Friends recently called me. “The wind is up, we need your help”. One of them was going to try towing the other on his surfboard, behind a 1938 Atkins gaff ketch. They’d be sailing in a lot of wind as fast as possible, across the path of a Washington State ferry (to trust a Washington State ferry captain is to risk your life). With the difficulties of steering, tacking a traditional rig, and keeping the towline in the surfers hands, they figured they’d need me on the boat.
I agreed. Wouldn’t you? People with crazy ideas need us, the willing volunteers.
Photo by Michael Truex
It was a nasty day, rainy, blowing 25 knots. We had the main and genoa up, and we got up over 8 knots. For a boat with a waterline of 30 feet, that’s pretty good. We started slow, so the line wouldn’t snap out of the surfers hands, and soon he was on his knees, plowing through the chop. There were fits and starts, he would fall off the board sometimes, so we had to do a lot of tacking, heading up, and so on. It was a man overboard drill with a difference: rather than getting the man back aboard, we needed to deliver the towline to his waiting hands and then control our speed as the he caught up to us. Sailing a 22,000 pound boat right at your friend as he bobs up and down in the chop really focuses the mind. He got up on his feet once, so I’d say the surfing was a success. And I got one hell of a sailing lesson.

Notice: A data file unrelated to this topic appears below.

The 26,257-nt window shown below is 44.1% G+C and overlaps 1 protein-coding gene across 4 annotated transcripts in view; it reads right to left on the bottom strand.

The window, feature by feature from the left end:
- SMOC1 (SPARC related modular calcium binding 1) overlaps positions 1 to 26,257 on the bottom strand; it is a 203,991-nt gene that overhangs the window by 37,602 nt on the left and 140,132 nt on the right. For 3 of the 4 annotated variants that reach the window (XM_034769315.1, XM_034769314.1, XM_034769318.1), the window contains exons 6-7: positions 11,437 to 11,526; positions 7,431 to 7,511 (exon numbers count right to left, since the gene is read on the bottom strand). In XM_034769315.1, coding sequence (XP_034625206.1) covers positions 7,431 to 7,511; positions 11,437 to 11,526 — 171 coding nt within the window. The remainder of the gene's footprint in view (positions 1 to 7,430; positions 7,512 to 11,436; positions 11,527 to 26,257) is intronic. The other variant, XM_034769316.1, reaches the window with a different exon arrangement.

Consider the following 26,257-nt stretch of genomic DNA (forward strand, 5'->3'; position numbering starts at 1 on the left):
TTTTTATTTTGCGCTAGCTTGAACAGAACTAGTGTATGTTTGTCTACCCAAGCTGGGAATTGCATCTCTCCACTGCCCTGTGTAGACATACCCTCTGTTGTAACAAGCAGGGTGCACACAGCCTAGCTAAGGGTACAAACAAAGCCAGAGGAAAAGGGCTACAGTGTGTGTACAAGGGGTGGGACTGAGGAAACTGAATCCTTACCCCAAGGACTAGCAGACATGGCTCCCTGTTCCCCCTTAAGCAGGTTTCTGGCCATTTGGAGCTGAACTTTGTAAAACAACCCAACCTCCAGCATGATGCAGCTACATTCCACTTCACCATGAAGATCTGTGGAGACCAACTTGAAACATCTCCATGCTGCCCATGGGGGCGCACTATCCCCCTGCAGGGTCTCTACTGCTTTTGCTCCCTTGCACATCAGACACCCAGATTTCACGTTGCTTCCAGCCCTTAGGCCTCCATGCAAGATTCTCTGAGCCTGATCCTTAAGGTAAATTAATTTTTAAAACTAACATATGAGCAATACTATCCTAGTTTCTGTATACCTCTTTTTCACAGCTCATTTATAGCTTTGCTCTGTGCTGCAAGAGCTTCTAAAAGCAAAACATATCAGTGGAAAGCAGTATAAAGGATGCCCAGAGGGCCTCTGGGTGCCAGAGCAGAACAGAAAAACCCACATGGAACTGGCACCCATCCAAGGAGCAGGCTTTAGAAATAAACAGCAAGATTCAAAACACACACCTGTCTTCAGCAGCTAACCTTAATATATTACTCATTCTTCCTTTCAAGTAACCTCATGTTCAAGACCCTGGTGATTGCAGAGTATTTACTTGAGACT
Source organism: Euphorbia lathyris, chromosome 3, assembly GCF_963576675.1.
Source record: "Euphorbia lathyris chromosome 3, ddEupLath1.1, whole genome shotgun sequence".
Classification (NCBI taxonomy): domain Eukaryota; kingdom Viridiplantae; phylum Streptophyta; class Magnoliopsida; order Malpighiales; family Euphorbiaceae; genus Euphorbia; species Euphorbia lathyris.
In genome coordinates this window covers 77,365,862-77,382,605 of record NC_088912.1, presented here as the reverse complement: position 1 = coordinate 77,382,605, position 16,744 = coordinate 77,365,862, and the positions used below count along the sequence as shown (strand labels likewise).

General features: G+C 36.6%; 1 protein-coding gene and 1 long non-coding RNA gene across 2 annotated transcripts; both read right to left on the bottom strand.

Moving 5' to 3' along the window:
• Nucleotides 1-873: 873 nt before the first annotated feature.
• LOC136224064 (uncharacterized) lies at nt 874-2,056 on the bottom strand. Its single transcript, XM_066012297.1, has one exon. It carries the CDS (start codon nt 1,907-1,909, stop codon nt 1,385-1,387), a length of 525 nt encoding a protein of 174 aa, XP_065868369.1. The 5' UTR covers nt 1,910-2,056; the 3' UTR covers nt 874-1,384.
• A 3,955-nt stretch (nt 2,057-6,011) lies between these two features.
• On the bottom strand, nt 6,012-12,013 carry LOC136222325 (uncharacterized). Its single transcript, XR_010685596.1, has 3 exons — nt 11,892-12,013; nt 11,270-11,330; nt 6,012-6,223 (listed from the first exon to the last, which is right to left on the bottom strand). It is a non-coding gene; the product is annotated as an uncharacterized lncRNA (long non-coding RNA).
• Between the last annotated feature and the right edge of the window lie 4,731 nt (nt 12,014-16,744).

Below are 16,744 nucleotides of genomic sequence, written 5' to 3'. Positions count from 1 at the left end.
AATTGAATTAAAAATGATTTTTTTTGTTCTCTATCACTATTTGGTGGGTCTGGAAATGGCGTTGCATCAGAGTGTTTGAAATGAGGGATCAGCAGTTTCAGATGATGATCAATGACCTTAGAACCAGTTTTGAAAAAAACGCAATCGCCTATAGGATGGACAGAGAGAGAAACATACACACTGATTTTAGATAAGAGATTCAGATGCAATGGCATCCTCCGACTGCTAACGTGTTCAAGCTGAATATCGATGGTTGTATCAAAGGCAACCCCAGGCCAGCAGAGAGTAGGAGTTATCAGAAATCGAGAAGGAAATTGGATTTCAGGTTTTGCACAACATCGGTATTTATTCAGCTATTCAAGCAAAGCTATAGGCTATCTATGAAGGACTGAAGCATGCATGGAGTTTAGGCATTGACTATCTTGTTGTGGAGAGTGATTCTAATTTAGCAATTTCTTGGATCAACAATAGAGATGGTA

In the early spring of this year, the same friend called me up. He needed help with his seasonal commute. He fishes in Alaska during the summer, works on boats in Port Townsend in the winter, and lives on that gaff ketch year round, changing towns but not homes. The boat doesn’t sail itself, so he asks for help for each trip.
The trip by necessity is always in a season a little earlier or a little later than the comfort loving cruiser would choose. But there are always those who are willing. Unreasonable people, his friends, sailors drawn to his unusual craft, and assorted dreamers. I don’t know how I ended up onboard. I’m a comfort loving cruiser.
The vessel is a pure wooden boat right out of some magazine. It smells like a lumberjack’s wallet. It has an inboard diesel, designed to run at low rpms and make as salty a noise as possible. The decks leak, and to control the leaks you “salt the decks”, pouring salt water over the deck in hopes of swelling the wood and closing the leaks. But that just makes certain that there will be drips down below even if it isn’t raining. The bowsprit could claim your life in calm weather. The staysail is self tacking, which sounds nice, but the only thing it does by itself is attack you when you are trying to untangle things on the fore deck. There are few winches. The halyards and some of the sheets use blocks for the enormous purchase needed to manage the heavy spars. Eight thousand seven hundred and forty two nautical miles of shippy looking laid line run through the various blocks, and will tangle themselves and become tangled with each other even if you are paying attention. And maybe you weren’t paying attention, just that once. There are running backstays, things modern cruisers rarely use, and it is “no big deal really”, but if you do it wrong, the mast might snap in half and fall to the deck.